Category: Pilot study

Hospital based opioid agonist treatment

Researchers recently found that many people with co-occurring mental health and substance use disorders are admitted to inpatient psychiatric units. According to a 2019 report from the Boston’s Institute for Healthcare Improvement and The Grayken Center, “hospitals have the opportunity to make a major impact in reducing morbidity and mortality related to opioid use.” The present study, therefore, looked at patients admitted to an acute care hospital in Vancouver, British Columbia. It sought to improve our understanding of this population and the care provided so that we can improve patients’ outcomes and care experiences.

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Excellent scale assesses needs across four countries

ruler

What is the smartest scale for asking clinicians about their training needs?

In a new article published by the Journal of Substance Abuse Treatment, we report findings from a study that looked at a new scale, the training needs assessment. Read more or watch podcast below:

We wanted to find out whether a new tool – Training Need Assessment – does what it’s set to do, measure training needs.

QUICK FACT:  Addiction Medicine (AM) rarely uses Training Need Assessments (TNA).

How we did the study?

We did a cross-sectional study in four countries (Indonesia, Ireland, Lithuania and the Netherlands). 483 health professionals working in addiction care completed AM-TNA. To assess the factor structure, we used explorative factor analysis. Reliability was tested using Cronbach’s Alpha, ANOVA determined the discriminative validity.

What has the scale found?

  • Tailored training of health professionals is one of the elements to narrow the “scientific knowledge-addiction treatment” gap. Addiction Medicine (AM) rarely uses Training Need Assessments (TNA). The AM-TNA scale is a reliable, valid instrument to measure addiction medicine training needs. The AM-TNA helps to determine the profile of future addiction specialist.

The Training Need Assessment is a reliable, valid instrument to measure addiction medicine training needs.

Why is the scale important?

The AM-TNA proved reliable and valid. Additionally, the AM training needs in the non-clinical domain appeared positively related to the overall level of AM proficiency. Furthermore, researchers should study whether the AM-TNA can also measure changes in AM competencies over time and compare different health professionals. Finally, the AM-TNA assists tailoring training to national, individual and group addiction priorities.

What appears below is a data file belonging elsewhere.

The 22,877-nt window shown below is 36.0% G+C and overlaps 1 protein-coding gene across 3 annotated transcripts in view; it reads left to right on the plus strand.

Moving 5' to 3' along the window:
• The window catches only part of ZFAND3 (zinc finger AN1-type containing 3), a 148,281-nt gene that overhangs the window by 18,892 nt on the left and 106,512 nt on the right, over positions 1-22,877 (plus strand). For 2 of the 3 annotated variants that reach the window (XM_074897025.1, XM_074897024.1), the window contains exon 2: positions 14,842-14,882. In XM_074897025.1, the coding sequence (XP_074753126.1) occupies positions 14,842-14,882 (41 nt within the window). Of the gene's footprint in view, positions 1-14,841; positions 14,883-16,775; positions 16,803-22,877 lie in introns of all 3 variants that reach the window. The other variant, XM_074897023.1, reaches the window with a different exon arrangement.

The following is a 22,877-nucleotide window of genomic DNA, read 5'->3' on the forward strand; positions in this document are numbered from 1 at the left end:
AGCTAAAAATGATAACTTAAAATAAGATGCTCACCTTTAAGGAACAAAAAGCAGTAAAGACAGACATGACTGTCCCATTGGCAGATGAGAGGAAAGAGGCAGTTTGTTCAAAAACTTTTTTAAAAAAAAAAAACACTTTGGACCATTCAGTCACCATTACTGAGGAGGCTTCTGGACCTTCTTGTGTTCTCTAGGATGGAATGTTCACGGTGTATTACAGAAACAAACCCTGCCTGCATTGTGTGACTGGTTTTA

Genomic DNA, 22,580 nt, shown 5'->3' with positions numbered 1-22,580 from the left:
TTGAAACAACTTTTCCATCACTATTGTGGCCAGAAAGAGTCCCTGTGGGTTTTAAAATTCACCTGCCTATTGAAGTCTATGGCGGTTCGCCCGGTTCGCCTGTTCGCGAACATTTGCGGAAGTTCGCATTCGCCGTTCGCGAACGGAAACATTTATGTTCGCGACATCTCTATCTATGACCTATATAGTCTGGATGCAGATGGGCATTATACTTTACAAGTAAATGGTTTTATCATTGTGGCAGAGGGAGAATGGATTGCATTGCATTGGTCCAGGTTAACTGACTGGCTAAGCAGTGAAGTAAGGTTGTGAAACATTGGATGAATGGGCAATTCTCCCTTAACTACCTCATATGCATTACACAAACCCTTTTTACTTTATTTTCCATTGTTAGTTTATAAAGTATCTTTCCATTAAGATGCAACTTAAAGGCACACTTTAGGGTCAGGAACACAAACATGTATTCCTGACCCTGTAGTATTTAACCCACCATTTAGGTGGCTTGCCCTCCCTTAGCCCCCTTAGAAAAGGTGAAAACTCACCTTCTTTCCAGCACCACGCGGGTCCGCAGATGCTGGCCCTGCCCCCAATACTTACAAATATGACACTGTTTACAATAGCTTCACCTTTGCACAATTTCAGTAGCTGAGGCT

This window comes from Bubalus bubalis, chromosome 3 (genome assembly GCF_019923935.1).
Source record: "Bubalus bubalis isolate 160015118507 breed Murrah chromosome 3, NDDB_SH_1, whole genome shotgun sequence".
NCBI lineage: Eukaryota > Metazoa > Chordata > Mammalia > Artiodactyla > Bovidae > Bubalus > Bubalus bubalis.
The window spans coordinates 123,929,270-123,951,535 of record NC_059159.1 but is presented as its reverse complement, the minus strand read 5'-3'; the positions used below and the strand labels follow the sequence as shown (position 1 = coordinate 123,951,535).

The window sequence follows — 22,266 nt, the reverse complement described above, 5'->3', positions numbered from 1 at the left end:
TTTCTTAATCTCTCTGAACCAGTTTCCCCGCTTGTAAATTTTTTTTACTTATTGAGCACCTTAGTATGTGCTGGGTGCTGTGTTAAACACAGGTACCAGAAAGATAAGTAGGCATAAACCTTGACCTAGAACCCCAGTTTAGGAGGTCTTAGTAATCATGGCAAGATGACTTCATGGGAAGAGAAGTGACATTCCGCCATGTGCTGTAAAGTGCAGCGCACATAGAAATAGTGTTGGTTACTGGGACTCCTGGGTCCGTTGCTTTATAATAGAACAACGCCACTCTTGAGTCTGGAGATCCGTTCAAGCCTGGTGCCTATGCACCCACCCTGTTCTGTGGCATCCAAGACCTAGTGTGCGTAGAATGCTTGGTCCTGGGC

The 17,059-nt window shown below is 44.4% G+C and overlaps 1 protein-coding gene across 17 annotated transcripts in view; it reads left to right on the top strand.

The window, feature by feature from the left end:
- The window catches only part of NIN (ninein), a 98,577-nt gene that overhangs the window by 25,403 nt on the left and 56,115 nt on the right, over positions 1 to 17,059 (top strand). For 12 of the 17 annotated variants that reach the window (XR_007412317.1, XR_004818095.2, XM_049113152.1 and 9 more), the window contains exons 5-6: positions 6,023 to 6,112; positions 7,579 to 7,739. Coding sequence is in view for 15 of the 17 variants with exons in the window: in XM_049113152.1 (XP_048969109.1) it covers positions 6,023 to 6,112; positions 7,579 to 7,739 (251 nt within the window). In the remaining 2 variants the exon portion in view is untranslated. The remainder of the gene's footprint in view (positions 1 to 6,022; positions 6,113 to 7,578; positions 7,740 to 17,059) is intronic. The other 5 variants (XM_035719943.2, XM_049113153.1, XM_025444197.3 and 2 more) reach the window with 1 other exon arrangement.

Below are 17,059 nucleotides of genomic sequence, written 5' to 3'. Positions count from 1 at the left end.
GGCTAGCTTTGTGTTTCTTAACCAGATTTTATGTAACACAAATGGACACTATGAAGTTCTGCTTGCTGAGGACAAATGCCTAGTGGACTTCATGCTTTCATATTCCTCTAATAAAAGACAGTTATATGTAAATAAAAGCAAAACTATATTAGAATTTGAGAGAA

Reference: Pinxten, W.J.L. et al. (2019) Excellent reliability and validity of the Addiction Medicine Training Need Assessment Scale across four countries.  Journal of Substance Abuse Treatment , Volume 99 , 61 – 66

For more info read the full article in the Journal of Substance Abuse Treatment 99 (2019) 61–66 https://doi.org/10.1016/j.jsat.2019.01.009

Read more about this topic in a post from 2017: What are the core skills of an addiction expert?

What are the core skills of an addiction expert?

You can also read a related post from 2015: International Society of Addiction Medicine | Congress #isam2015

International Society of Addiction Medicine | Congress #isam2015

Closing gap between workforce needs and training provision in addiction medicine

Substance use disorders represent a significant social and economic burden globally. While effective interventions exist, the overall treatment coverage remains limited, with lack of an adequately trained workforce as one of the prominent reasons.

World over, recent initiatives have been taken to improve the training in addiction medicine; however, further efforts are required in building curricula that are internationally applicable. Here, we present a recent paper published in the British Journal of Psychiatry – International, https://www.cambridge.org/core/journals/bjpsych-international

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Clinician-Scientist Training in Addiction Medicine

clinician-scientist